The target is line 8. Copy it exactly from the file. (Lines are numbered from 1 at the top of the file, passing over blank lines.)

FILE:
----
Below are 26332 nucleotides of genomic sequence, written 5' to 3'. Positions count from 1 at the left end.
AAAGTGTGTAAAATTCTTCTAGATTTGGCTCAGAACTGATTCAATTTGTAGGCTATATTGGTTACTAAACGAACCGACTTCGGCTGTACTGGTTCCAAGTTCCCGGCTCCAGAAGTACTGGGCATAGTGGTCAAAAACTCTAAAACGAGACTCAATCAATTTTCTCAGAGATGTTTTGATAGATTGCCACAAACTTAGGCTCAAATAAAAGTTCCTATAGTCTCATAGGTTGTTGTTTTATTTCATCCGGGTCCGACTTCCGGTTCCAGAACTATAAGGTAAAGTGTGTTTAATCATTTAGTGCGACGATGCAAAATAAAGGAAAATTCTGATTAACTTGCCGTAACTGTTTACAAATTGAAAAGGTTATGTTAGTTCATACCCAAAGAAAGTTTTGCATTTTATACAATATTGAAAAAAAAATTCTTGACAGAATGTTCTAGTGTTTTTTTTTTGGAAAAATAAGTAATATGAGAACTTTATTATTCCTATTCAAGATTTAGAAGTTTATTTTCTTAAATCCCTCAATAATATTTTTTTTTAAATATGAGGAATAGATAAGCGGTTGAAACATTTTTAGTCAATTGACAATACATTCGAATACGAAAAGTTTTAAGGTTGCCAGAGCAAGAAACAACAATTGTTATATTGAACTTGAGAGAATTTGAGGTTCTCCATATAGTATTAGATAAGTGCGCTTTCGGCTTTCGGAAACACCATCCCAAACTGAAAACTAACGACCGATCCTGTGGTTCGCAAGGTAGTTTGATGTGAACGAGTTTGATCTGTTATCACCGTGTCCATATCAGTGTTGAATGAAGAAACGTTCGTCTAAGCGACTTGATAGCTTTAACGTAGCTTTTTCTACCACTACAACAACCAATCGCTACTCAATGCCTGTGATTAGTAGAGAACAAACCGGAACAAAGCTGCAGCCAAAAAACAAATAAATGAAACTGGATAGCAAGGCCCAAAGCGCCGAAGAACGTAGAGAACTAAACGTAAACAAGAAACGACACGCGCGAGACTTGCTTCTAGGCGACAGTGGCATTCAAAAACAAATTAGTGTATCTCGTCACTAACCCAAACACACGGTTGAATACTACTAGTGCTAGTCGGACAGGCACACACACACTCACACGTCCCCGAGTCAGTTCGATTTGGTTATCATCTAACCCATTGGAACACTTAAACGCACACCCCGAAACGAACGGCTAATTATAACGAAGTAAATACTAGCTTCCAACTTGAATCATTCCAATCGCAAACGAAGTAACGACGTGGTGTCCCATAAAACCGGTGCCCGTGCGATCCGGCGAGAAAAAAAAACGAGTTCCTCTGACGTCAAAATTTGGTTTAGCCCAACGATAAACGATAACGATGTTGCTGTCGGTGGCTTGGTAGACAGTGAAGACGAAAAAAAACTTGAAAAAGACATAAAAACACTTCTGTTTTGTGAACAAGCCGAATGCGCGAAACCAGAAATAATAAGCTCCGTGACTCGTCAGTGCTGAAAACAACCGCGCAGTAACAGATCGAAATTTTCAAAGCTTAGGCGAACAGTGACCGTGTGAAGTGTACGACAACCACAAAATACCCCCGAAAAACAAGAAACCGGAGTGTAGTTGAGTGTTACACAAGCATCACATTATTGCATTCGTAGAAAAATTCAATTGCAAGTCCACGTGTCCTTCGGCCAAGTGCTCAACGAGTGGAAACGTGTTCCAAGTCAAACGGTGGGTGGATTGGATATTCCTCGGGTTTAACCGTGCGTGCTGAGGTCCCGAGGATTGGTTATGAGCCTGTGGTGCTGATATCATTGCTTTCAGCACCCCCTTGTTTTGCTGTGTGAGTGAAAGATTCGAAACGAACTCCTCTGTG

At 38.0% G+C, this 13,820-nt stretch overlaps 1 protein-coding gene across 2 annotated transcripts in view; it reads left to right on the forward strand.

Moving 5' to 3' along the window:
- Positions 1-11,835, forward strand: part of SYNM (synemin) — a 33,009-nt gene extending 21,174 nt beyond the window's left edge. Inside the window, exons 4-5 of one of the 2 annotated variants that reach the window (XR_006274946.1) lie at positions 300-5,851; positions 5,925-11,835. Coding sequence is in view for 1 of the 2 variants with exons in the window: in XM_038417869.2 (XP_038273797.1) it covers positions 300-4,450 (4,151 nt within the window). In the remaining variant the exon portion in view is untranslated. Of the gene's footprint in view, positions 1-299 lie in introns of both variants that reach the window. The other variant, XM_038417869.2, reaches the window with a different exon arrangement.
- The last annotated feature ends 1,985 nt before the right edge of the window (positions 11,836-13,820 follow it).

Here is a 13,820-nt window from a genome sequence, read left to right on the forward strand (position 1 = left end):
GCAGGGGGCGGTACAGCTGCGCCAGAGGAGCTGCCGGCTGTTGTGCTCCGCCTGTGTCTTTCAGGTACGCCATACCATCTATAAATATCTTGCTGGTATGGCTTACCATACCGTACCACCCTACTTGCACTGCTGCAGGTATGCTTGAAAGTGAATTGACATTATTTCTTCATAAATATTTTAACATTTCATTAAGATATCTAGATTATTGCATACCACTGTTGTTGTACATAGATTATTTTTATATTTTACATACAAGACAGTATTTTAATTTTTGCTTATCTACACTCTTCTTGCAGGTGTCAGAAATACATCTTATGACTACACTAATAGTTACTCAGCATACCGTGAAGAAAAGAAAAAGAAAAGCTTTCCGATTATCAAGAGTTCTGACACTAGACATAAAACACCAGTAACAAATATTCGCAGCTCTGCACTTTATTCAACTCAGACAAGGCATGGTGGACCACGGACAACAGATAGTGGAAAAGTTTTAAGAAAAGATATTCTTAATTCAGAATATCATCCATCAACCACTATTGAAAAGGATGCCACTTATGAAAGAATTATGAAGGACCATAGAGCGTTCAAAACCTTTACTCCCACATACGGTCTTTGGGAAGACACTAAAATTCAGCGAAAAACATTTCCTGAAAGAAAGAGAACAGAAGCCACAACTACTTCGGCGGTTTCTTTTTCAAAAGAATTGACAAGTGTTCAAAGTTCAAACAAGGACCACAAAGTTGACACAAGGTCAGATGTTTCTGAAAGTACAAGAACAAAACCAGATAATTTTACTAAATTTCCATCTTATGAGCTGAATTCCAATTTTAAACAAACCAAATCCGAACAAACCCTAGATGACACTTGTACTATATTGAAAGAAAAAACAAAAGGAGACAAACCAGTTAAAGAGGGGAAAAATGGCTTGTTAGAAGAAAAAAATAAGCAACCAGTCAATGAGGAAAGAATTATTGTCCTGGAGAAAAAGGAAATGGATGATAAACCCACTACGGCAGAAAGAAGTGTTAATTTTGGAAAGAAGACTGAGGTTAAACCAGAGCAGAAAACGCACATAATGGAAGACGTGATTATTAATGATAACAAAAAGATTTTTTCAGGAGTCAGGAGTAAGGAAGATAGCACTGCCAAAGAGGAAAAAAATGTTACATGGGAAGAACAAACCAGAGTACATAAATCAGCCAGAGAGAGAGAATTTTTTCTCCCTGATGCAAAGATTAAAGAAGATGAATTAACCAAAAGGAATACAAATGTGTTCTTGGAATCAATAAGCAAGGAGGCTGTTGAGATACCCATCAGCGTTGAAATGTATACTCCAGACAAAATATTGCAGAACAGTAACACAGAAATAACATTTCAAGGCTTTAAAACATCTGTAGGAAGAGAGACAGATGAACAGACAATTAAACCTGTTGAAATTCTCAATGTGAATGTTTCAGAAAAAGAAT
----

GCAGGGGGCGGTACAGCTGCGCCAGAGGAGCTGCCGGCTGTTGTGCTCCGCCTGTGTCTTTCAGGTACGCCATACCATCTATAAATATCTTGCTGGTATGGCTTACCATACCGTACCACCCTACTTGCACTGCTGCAGGTATGCTTGAAAGTGAATTGACATTATTTCTTCATAAATATTTTAACATTTCATTAAGATATCTAGATTATTGCATACCACTGTTGTTGTACATAGATTATTTTTATATTTTACATACAAGACAGTATTTTAATTTTTGCTTATCTACACTCTTCTTGCAGGTGTCAGAAATACATCTTATGACTACACTAATAGTTACTCAGCATACCGTGAAGAAAAGAAAAAGAAAAGCTTTCCGATTATCAAGAGTTCTGACACTAGACATAAAACACCAGTAACAAATATTCGCAGCTCTGCACTTTATTCAACTCAGACAAGGCATGGTGGACCACGGACAACAGATAGTGGAAAAGTTTTAAGAAAAGATATTCTTAATTCAGAATATCATCCATCAACCACTATTGAAAAGGATGCCACTTATGAAAGAATTATGAAGGACCATAGAGCGTTCAAAACCTTTACTCCCACATACGGTCTTTGGGAAGACACTAAAATTCAGCGAAAAACATTTCCTGAAAGAAAGAGAACAGAAGCCACAACTACTTCGGCGGTTTCTTTTTCAAAAGAATTGACAAGTGTTCAAAGTTCAAACAAGGACCACAAAGTTGACACAAGGTCAGATGTTTCTGAAAGTACAAGAACAAAACCAGATAATTTTACTAAATTTCCATCTTATGAGCTGAATTCCAATTTTAAACAAACCAAATCCGAACAAACCCTAGATGACACTTGTACTATATTGAAAGAAAAAACAAAAGGAGACAAACCAGTTAAAGAGGGGAAAAATGGCTTGTTAGAAGAAAAAAATAAGCAACCAGTCAATGAGGAAAGAATTATTGTCCTGGAGAAAAAGGAAATGGATGATAAACCCACTACGGCAGAAAGAAGTGTTAATTTTGGAAAGAAGACTGAGGTTAAACCAGAGCAGAAAACGCACATAATGGAAGACGTGATTATTAATGATAACAAAAAGATTTTTTCAGGAGTCAGGAGTAAGGAAGATAGCACTGCCAAAGAGGAAAAAAATGTTACATGGGAAGAACAAACCAGAGTACATAAATCAGCCAGAGAGAGAGAATTTTTTCTCCCTGATGCAAAGATTAAAGAAGATGAATTAACCAAAAGGAATACAAATGTGTTCTTGGAATCAATAAGCAAGGAGGCTGTTGAGATACCCATCAGCGTTGAAATGTATACTCCAGACAAAATATTGCAGAACAGTAACACAGAAATAACATTTCAAGGCTTTAAAACATCTGTAGGAAGAGAGACAGATGAACAGACAATTAAACCTGTTGAAATTCTCAATGTGAATGTTTCAGAAAAAGAAT